Her first battle of wills with her husband was occasioned by the Blue versus Green riots at the Hippodrome in 532, which had escalated into a full-scale rebellion against the privileged classes, and had been co-opted by the disappointed nephew of Anastasius, Hypatius, who had long held a grudge at the bloodless coup that Justinian and Justin had engineered. The rebellion had grown foul indeed, and it was the counsel of Justinian's senior advisors (including his young General Belisarius) to remove themselves from the city until such time that the rampaging had run its course. Theodora entered the court from her private chambers just as the discussion was winding towards its defeatist conclusion, and declared that she had never been so dismayed at her choice to serve the empire as at this moment, never so disgusted at her choice of a husband, and said also that she had a mind to elope with the rebel Hypatius, because at least he had the courage to fight for the city of Constantine, even if it was in the company of hooligans. She proceeded to shame the entire room for their complacency, and gradually they were seduced by her, the younger military men first, as she made appeals to their bravery and confessed to her admiration for them (she had already acquired a reputation as a master of her own flirtatious behaviour). The effect of her speech was at last to bring the room together into a frothing crescendo of patriotism and conviction to fight the rebels before they had taken another plaza or toppled another statue.


    Later, the rousing speech of Theodora was given a more conventional explanation: that it had been the cunning of Justinian and his advisors themselves to appear fatalistic, in order to set the stage for Theodora and by her exhibition to sway the reticent members of the court towards action. This revision understandably suits the guardians of Justinian's legacy, but I do here submit that Theodora's challenge of her husband was real, for after that time she was always in the company of a full retinue of courtiers, just as her husband was, and she was styled Augusta as he was styled Augustus.

    And one more matter do I submit in evidence for Theodora's ascendancy: which is the war in Italy. Indeed Justinian had been speaking of his desire to reunite the empire, but always had that talk been of some uncertain time in the future. The immediate threats were in the east, as the Sassanids were continuing their raids in Anatolia and Syria, and Belisarius, the most promising young general, had been designated to lead the forces there in defence. However, after the Nika Riots in 532, the tone of Justinian's speeches shifted, the Goths of Neapolis now replacing the Sassanids as the greatest threat, and Belisarius was now known to be conducting training missions with the tourma that were patrolling the waters off the western shores of Ellas.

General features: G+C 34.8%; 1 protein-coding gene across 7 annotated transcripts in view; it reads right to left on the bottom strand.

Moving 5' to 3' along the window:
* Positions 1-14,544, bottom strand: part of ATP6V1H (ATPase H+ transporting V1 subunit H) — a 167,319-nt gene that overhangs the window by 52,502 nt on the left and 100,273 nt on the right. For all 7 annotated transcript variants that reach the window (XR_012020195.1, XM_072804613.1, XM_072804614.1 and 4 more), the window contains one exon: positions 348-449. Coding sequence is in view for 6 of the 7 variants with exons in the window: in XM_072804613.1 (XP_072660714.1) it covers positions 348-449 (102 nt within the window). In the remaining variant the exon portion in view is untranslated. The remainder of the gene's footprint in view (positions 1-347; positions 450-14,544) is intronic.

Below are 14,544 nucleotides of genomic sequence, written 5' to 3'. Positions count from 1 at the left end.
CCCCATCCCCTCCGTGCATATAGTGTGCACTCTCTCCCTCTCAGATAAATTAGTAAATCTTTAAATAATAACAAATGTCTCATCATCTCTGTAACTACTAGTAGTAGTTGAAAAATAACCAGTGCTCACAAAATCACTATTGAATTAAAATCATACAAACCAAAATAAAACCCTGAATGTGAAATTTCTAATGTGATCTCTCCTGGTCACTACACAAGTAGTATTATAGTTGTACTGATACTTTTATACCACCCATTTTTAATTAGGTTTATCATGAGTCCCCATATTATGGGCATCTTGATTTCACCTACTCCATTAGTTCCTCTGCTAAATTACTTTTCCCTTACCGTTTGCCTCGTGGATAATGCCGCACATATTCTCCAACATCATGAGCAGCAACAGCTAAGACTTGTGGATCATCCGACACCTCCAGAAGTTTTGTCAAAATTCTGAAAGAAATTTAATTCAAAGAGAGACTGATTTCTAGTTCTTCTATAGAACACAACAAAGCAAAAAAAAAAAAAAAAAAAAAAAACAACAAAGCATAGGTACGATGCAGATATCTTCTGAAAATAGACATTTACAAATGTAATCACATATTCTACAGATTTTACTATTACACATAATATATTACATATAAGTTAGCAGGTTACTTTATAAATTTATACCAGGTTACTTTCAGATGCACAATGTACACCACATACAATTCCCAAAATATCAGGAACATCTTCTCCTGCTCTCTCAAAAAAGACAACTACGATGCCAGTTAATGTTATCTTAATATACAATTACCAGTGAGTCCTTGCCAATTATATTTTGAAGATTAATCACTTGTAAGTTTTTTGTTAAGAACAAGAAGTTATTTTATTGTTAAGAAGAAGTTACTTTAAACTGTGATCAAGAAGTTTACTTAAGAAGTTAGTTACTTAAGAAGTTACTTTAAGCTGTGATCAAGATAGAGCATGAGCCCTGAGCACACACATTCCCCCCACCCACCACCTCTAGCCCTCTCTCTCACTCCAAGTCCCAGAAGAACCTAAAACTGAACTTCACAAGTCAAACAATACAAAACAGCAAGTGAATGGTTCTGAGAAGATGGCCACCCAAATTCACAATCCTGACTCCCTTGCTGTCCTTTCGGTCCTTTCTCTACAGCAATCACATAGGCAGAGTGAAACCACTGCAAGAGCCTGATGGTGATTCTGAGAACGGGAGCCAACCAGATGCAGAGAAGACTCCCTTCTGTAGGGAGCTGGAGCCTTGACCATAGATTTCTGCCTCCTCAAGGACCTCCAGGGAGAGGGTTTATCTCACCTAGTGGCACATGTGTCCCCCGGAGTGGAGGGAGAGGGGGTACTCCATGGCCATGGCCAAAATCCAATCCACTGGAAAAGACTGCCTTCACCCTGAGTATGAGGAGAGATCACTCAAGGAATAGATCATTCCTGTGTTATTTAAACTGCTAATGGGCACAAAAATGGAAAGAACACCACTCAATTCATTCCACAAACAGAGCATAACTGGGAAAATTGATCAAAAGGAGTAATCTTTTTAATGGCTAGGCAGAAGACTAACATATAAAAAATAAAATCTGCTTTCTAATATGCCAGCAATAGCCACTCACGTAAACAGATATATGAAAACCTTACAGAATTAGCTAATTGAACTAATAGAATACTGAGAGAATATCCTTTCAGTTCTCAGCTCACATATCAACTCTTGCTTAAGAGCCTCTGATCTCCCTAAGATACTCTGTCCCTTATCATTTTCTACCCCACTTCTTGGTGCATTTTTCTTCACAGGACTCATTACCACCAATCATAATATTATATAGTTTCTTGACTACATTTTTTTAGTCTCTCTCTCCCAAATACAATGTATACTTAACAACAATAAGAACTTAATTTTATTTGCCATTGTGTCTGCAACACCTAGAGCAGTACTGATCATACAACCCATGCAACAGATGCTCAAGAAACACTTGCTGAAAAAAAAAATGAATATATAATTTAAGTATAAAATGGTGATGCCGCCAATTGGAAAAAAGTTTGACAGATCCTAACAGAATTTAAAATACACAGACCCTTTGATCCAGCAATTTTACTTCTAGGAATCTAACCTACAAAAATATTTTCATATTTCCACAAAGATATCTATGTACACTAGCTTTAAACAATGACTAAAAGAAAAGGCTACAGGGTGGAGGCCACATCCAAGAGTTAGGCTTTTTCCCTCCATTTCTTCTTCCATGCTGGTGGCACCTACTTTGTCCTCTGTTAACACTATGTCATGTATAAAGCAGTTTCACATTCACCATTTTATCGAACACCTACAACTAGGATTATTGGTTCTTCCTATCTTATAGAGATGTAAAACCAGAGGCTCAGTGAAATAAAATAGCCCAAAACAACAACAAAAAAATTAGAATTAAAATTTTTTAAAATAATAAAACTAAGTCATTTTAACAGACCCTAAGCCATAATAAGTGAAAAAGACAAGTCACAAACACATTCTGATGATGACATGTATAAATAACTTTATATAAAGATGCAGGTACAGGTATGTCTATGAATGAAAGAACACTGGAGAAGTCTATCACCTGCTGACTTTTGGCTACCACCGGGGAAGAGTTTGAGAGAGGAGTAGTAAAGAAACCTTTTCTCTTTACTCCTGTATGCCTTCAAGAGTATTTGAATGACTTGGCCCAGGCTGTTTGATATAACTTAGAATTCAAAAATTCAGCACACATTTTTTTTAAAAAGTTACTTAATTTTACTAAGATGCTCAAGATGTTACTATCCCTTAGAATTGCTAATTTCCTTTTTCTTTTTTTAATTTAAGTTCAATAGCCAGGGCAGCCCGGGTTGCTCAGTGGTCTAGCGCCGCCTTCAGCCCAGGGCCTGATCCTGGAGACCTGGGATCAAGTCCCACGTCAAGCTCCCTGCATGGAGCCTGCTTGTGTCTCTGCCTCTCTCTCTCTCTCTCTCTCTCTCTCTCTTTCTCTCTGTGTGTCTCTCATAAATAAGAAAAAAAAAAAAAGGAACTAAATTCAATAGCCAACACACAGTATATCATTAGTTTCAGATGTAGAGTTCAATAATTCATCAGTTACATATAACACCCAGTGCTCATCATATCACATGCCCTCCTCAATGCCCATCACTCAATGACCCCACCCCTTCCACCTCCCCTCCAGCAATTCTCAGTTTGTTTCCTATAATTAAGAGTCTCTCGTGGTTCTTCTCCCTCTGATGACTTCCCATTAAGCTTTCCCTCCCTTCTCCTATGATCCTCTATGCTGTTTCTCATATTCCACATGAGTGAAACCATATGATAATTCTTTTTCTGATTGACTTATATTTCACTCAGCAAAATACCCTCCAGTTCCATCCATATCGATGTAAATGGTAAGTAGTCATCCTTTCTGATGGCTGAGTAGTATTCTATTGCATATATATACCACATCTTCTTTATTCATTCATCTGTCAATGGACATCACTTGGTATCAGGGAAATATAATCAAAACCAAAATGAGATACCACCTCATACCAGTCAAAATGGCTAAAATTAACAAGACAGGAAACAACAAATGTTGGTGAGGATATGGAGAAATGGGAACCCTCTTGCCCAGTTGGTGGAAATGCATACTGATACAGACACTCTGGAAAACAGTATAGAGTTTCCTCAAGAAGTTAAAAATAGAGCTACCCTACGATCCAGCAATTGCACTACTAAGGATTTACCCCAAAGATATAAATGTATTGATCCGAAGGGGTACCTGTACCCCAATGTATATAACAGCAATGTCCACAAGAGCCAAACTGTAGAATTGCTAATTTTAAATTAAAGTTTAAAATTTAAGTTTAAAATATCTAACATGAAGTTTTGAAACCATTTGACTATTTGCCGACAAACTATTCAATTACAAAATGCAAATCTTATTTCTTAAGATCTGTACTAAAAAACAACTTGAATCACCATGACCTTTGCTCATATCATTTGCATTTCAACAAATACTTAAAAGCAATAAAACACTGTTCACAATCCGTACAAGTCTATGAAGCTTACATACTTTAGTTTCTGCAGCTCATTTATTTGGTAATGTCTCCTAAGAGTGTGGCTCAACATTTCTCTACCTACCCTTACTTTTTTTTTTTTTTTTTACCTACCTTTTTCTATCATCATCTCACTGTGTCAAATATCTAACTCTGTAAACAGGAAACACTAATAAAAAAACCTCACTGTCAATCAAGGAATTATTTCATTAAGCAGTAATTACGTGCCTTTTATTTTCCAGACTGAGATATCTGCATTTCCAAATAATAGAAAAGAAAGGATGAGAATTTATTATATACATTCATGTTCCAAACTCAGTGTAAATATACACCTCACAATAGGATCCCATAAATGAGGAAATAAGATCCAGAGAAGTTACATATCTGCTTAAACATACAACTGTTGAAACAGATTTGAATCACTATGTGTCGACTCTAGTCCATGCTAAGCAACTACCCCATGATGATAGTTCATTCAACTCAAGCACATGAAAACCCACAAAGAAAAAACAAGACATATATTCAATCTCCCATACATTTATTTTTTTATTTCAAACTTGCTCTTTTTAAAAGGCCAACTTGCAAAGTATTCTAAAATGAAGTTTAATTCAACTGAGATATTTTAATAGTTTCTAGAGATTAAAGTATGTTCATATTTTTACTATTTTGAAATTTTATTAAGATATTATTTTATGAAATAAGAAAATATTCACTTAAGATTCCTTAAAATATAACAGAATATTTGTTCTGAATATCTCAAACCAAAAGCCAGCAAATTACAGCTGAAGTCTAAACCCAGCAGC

As further evidence for my claim of a dual Imperator, I bring this forth: It is written that in earlier days, for four full twenties of years during and after the reign of Justinian, that the following was inscribed on the base of one of the pillars at the Hippodrome:
    Procopius of Palestine accompanied General Belisarius to southern Italy, 540-544, and devoted a chapter of his ΓΠΕΡ ΤΩΝ ΠΟΛΕΜΩΝ ΛΟΥΟΙ (Wars of Justinian), excerpted here, to telling the story of the campaign from the viewpoint of travelling with the General:

    Lord Belisarius had asked me to stay in his cabin, expressly forbidding me from walking the decks or below, for three straight days. This was probably a precaution against my divulging any kind of information regarding our mission to the low-ranking soldiers and oarsmen. This was unnecessary, as I certainly knew less than they. I had heard the General's conversations with his staff regarding the landings on 'the temple beach' and the organisation of the enemy's regiments, and I had seen that on port and starboard there was often no land in sight, and I knew of the rumours of an Italian invasion, which was why I had accepted the post as the General's scribe. But surely these seasoned navymen knew far better than I where we were heading. So I made it my business those days to keep my head down to the floorboards, so that I might overhear some intelligence from below, if it happened to be in a dialect not too vulgar or uncommon.

    I was awoken before dawn on the fourth morning to be told that we were making a camp on land, where one tourma, the 1st Thraki, would stay to fight with the galleys if necessary, while the other two, the 1st Thessalonaiki and 1st Athinai, would begin preparing for a long march north. The General was still close-lipped about the destination, although I finally pried out of him our present location, arguing that surely I was the last to know. We were near the city of Rossano in Calabria, so I guessed that our destination was not Ravenna but Neapolis.

    I would have preferred that we take the galleys to a beach closer to our goal, but I was told that the risk of encountering pirates at the mouth of the Tyrrhenian Sea was too great.


    The Romans land in Calabria.

    The journey was grueling. On the way we met very few Goths, contrary to my expectation. In fact, we were, for the first while, mostly among Greeks, and even when the chatter at the town squares (and we did cause a stir whenever we approached one) turned to Latin, the feeling was still as one might imagine in the Italy of old. For the most part we were able to rely on the inns (such as they were) to order, procure, and deliver to us our bread and wine and other staples. There was no sympathy for the Goths of Ravenna, nor for us either I might add, and the people lived their lives apart from the concerns of emperors and kings. We do not know how many rushed ahead with word of our approach, but the plan was not, as far as I could make out, one that relied on surprise.